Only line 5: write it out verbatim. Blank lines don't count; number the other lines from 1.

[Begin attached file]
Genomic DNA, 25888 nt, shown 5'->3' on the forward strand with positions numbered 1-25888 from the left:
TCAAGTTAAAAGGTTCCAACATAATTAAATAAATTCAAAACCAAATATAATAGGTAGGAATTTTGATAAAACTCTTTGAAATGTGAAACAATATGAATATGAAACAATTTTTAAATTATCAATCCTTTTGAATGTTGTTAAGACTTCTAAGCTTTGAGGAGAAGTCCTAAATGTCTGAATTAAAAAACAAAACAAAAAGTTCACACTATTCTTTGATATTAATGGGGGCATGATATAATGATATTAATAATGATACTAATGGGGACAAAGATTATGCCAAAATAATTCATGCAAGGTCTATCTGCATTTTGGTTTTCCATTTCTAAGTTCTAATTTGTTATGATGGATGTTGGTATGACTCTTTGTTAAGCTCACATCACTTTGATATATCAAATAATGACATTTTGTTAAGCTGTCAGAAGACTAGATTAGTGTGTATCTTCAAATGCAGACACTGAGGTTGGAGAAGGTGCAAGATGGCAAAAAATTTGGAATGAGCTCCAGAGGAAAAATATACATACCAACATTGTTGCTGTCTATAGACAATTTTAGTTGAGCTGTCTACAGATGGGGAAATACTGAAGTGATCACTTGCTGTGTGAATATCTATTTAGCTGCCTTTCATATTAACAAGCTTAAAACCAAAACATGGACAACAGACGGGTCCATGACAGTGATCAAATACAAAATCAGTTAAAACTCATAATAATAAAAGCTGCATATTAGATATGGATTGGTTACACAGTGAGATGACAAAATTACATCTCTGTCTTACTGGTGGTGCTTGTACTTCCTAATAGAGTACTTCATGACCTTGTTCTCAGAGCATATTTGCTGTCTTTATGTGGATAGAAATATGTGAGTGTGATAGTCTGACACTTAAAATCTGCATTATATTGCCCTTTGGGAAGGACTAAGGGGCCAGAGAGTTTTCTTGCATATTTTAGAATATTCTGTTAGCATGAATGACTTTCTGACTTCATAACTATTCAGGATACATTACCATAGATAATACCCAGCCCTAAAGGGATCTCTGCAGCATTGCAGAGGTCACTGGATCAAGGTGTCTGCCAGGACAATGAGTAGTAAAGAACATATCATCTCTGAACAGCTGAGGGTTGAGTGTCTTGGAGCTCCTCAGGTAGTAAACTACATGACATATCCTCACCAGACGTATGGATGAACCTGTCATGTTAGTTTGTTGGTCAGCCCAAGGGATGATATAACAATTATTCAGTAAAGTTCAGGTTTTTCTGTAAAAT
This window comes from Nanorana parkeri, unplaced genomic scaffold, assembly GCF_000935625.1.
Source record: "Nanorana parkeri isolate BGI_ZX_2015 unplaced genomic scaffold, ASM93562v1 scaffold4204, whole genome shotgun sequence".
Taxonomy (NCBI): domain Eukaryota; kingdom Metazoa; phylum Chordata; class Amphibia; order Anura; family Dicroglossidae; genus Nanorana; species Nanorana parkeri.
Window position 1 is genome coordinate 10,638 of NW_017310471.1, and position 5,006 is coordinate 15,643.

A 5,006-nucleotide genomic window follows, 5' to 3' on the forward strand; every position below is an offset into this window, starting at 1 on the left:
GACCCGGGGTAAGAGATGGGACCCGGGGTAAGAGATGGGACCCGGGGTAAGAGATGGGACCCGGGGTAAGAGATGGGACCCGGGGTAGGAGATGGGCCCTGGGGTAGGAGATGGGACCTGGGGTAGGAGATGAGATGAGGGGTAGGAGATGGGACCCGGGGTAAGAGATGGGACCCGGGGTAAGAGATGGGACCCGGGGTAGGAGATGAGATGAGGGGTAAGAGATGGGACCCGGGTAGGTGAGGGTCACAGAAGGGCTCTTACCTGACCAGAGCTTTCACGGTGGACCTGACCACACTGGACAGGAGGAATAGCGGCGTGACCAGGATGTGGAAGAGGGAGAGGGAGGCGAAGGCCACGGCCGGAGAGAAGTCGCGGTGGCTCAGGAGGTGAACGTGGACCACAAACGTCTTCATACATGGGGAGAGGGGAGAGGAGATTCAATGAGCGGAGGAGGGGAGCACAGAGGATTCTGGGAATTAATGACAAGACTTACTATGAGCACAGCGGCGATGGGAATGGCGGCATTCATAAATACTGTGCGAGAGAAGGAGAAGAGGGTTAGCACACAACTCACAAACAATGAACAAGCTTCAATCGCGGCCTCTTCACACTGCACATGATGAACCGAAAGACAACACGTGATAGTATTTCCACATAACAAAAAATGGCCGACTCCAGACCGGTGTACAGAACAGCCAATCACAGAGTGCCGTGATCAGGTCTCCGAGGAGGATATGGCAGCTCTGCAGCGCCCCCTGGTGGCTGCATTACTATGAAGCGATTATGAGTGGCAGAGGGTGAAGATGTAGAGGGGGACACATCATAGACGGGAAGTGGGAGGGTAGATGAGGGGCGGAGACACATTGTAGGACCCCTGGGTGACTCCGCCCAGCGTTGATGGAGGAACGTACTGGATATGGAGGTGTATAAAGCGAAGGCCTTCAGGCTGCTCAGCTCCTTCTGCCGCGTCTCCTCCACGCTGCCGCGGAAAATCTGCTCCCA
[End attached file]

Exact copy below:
Taxonomy (NCBI): domain Eukaryota; kingdom Metazoa; phylum Chordata; class Amphibia; order Anura; family Dicroglossidae; genus Nanorana; species Nanorana parkeri.